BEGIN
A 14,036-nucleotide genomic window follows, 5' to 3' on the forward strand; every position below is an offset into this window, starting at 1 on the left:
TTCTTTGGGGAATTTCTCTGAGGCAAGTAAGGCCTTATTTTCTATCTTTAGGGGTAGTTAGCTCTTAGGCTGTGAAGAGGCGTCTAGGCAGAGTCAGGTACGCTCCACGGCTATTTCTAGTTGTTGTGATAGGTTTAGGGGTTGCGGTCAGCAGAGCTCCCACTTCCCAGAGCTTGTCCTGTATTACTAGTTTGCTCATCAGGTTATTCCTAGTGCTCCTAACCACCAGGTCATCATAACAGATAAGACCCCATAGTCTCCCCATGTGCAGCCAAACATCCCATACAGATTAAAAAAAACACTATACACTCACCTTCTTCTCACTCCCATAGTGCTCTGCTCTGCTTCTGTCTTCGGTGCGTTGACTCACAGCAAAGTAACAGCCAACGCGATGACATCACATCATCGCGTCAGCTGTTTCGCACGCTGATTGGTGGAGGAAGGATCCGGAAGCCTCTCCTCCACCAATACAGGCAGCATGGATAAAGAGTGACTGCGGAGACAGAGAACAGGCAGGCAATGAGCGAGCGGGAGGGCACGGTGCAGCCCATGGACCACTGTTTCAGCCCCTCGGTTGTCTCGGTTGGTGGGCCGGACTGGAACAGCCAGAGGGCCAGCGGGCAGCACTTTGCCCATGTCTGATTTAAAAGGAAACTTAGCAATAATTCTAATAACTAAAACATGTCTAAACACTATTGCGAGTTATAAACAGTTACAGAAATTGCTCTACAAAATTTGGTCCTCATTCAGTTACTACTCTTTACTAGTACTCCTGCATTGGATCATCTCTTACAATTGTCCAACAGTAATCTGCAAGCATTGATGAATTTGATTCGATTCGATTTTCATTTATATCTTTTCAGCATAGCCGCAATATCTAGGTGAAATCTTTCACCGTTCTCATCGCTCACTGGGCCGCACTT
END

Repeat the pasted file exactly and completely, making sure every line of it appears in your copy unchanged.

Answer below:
A 14,036-nucleotide genomic window follows, 5' to 3' on the forward strand; every position below is an offset into this window, starting at 1 on the left:
TTCTTTGGGGAATTTCTCTGAGGCAAGTAAGGCCTTATTTTCTATCTTTAGGGGTAGTTAGCTCTTAGGCTGTGAAGAGGCGTCTAGGCAGAGTCAGGTACGCTCCACGGCTATTTCTAGTTGTTGTGATAGGTTTAGGGGTTGCGGTCAGCAGAGCTCCCACTTCCCAGAGCTTGTCCTGTATTACTAGTTTGCTCATCAGGTTATTCCTAGTGCTCCTAACCACCAGGTCATCATAACAGATAAGACCCCATAGTCTCCCCATGTGCAGCCAAACATCCCATACAGATTAAAAAAAACACTATACACTCACCTTCTTCTCACTCCCATAGTGCTCTGCTCTGCTTCTGTCTTCGGTGCGTTGACTCACAGCAAAGTAACAGCCAACGCGATGACATCACATCATCGCGTCAGCTGTTTCGCACGCTGATTGGTGGAGGAAGGATCCGGAAGCCTCTCCTCCACCAATACAGGCAGCATGGATAAAGAGTGACTGCGGAGACAGAGAACAGGCAGGCAATGAGCGAGCGGGAGGGCACGGTGCAGCCCATGGACCACTGTTTCAGCCCCTCGGTTGTCTCGGTTGGTGGGCCGGACTGGAACAGCCAGAGGGCCAGCGGGCAGCACTTTGCCCATGTCTGATTTAAAAGGAAACTTAGCAATAATTCTAATAACTAAAACATGTCTAAACACTATTGCGAGTTATAAACAGTTACAGAAATTGCTCTACAAAATTTGGTCCTCATTCAGTTACTACTCTTTACTAGTACTCCTGCATTGGATCATCTCTTACAATTGTCCAACAGTAATCTGCAAGCATTGATGAATTTGATTCGATTCGATTTTCATTTATATCTTTTCAGCATAGCCGCAATATCTAGGTGAAATCTTTCACCGTTCTCATCGCTCACTGGGCCGCACTT